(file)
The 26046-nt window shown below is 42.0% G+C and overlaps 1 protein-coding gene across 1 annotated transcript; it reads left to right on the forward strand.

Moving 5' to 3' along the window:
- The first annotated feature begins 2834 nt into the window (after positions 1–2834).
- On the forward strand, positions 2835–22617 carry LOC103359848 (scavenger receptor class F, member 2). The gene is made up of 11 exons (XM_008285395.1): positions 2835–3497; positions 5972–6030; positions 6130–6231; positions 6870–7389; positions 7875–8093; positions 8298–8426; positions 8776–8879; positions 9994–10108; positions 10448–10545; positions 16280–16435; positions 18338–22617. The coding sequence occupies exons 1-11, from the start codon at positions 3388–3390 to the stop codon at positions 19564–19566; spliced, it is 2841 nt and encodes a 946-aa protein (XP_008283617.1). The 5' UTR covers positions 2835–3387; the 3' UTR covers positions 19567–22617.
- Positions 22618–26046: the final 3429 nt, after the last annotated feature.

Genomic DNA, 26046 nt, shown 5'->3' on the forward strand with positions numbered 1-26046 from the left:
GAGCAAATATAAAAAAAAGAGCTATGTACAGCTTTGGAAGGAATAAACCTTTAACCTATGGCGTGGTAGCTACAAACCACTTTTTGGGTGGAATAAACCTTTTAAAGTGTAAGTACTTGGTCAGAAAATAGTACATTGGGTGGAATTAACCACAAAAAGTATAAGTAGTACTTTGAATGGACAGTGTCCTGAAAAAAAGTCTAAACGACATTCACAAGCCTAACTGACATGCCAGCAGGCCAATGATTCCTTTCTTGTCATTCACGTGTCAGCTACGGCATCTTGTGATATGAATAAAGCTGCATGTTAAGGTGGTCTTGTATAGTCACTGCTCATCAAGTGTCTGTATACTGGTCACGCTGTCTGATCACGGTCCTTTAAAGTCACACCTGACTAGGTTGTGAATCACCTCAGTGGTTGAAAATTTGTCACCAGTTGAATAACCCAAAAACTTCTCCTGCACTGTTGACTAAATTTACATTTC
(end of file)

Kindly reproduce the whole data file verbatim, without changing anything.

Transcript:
The 26046-nt window shown below is 42.0% G+C and overlaps 1 protein-coding gene across 1 annotated transcript; it reads left to right on the forward strand.

Moving 5' to 3' along the window:
- The first annotated feature begins 2834 nt into the window (after positions 1–2834).
- On the forward strand, positions 2835–22617 carry LOC103359848 (scavenger receptor class F, member 2). The gene is made up of 11 exons (XM_008285395.1): positions 2835–3497; positions 5972–6030; positions 6130–6231; positions 6870–7389; positions 7875–8093; positions 8298–8426; positions 8776–8879; positions 9994–10108; positions 10448–10545; positions 16280–16435; positions 18338–22617. The coding sequence occupies exons 1-11, from the start codon at positions 3388–3390 to the stop codon at positions 19564–19566; spliced, it is 2841 nt and encodes a 946-aa protein (XP_008283617.1). The 5' UTR covers positions 2835–3387; the 3' UTR covers positions 19567–22617.
- Positions 22618–26046: the final 3429 nt, after the last annotated feature.

Genomic DNA, 26046 nt, shown 5'->3' on the forward strand with positions numbered 1-26046 from the left:
GAGCAAATATAAAAAAAAGAGCTATGTACAGCTTTGGAAGGAATAAACCTTTAACCTATGGCGTGGTAGCTACAAACCACTTTTTGGGTGGAATAAACCTTTTAAAGTGTAAGTACTTGGTCAGAAAATAGTACATTGGGTGGAATTAACCACAAAAAGTATAAGTAGTACTTTGAATGGACAGTGTCCTGAAAAAAAGTCTAAACGACATTCACAAGCCTAACTGACATGCCAGCAGGCCAATGATTCCTTTCTTGTCATTCACGTGTCAGCTACGGCATCTTGTGATATGAATAAAGCTGCATGTTAAGGTGGTCTTGTATAGTCACTGCTCATCAAGTGTCTGTATACTGGTCACGCTGTCTGATCACGGTCCTTTAAAGTCACACCTGACTAGGTTGTGAATCACCTCAGTGGTTGAAAATTTGTCACCAGTTGAATAACCCAAAAACTTCTCCTGCACTGTTGACTAAATTTACATTTC